AI everywhere demands specialized, scalable solutions
The ubiquity and range of AI workloads demands more diverse and specialized solutions. For example, it is estimated there will be more than eight billion AI-enabled voice-assisted devices in use by the mid-2020si, and 90 percent or more of on-device applications will contain AI elements along with AI-based interfaces like vision or voiceii.
To address this need, Arm partnered with Fujitsu to create the Scalable Vector Extension (SVE) technology, which is at the heart of Fugaku, the world’s fastest supercomputer. Building on that work, Arm has developed SVE2 for Armv9 to enable enhanced machine learning (ML) and digital signal processing (DSP) capabilities across a wider range of applications.
SVE2 enhances the processing ability of 5G systems, virtual and augmented reality, and ML workloads running locally on CPUs, such as image processing and smart home applications. Over the next few years, Arm will further extend the AI capabilities of its technology with substantial enhancements in matrix multiplication within the CPU, in addition to ongoing AI innovations in its Mali™ GPUs and Ethos™ NPUs.
Maximizing performance through system design
Over the past five years, Arm designs have increased CPU performance annually at a rate that outpaces the industry. Arm will continue this momentum into the Armv9 generation with expected CPU performance increases of more than 30% over the next two generations of mobile and infrastructure CPUs.
However, as the industry moves from general-purpose computing towards ubiquitous specialized processing, annual double-digit CPU performance gains are not enough. Along with enhancing specialized processing, Arm’s Total Compute design methodology will accelerate overall compute performance through focused system-level hardware and software optimizations and increases in use-case performance.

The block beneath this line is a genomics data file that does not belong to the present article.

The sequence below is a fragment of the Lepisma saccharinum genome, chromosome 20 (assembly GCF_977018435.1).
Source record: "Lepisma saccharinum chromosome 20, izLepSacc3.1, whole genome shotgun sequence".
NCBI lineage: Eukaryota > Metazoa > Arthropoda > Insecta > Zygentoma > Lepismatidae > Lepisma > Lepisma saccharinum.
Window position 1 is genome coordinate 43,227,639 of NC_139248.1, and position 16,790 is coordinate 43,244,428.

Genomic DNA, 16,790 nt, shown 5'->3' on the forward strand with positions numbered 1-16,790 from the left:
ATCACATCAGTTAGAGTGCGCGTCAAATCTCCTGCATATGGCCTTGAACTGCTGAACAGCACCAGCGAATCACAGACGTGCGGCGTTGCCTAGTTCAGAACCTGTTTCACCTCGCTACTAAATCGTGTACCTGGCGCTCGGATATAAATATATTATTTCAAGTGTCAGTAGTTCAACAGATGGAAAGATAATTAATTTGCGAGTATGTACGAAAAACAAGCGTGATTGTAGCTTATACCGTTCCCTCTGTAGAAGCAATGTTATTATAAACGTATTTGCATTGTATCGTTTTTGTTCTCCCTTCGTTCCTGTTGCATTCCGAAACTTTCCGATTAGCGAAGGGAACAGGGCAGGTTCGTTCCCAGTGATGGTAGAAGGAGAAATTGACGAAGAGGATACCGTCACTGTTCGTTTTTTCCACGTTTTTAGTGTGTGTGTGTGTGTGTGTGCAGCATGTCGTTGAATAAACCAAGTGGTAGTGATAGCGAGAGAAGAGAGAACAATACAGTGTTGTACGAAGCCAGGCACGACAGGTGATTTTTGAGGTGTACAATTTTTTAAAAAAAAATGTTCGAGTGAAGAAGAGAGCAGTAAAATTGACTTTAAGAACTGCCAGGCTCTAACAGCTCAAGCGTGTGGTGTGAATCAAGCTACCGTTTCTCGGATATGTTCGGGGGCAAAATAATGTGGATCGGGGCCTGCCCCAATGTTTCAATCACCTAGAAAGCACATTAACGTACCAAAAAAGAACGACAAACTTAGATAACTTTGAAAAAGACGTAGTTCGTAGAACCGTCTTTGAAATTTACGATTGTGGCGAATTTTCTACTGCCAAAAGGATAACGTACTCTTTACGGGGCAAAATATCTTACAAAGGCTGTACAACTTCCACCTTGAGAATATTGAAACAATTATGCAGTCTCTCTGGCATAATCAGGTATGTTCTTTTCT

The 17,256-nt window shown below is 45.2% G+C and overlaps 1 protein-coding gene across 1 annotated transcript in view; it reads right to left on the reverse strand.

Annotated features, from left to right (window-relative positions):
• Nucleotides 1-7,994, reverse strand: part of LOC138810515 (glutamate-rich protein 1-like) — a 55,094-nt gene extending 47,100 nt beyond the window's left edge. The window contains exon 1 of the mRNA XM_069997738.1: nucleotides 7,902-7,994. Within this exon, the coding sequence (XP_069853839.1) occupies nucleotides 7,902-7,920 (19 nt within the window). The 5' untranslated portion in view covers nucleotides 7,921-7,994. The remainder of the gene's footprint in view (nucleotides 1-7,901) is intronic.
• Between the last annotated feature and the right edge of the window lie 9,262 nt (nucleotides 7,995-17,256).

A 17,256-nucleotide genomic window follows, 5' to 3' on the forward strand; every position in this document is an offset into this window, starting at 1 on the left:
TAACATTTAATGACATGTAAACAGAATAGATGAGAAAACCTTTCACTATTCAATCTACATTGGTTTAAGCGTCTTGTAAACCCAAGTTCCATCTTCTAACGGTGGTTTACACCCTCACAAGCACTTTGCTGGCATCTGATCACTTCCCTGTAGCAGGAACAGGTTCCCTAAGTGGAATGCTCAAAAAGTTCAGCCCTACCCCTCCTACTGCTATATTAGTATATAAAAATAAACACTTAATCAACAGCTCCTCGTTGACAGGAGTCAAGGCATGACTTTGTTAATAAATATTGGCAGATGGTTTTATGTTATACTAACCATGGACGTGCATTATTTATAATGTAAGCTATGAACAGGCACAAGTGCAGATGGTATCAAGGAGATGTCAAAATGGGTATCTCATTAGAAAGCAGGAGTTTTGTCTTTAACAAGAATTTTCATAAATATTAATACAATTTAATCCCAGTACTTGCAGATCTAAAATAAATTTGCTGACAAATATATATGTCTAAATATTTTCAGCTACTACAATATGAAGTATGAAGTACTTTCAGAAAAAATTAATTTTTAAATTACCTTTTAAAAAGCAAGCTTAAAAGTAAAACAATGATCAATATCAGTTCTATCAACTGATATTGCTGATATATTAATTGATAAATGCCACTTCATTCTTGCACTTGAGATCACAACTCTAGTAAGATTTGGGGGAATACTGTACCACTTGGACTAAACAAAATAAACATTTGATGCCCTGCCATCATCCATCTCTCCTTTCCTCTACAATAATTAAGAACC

By applying Total Compute design principles across its entire IP portfolio of automotive, client, infrastructure and IoT solutions, Armv9 system-level technologies will span the entire IP solution, as well as improving individual IP. Additionally, Arm is developing several technologies to increase frequency, bandwidth, and cache size, and reduce memory latency to maximize the performance of Armv9-based CPUs.
A unique vision for the next decade of computing
“Addressing the demand for more complex AI-based workloads is driving the need for more secure and specialized processing, which will be the key to unlocking new markets and opportunities,” said Richard Grisenthwaite, SVP, chief architect and fellow, Arm. “Armv9 will enable developers to build and program the trusted compute platforms of tomorrow by bridging critical gaps between hardware and software, while enabling the standardization to help our partners balance faster time-to-market and cost control alongside the ability to create their own unique solutions.”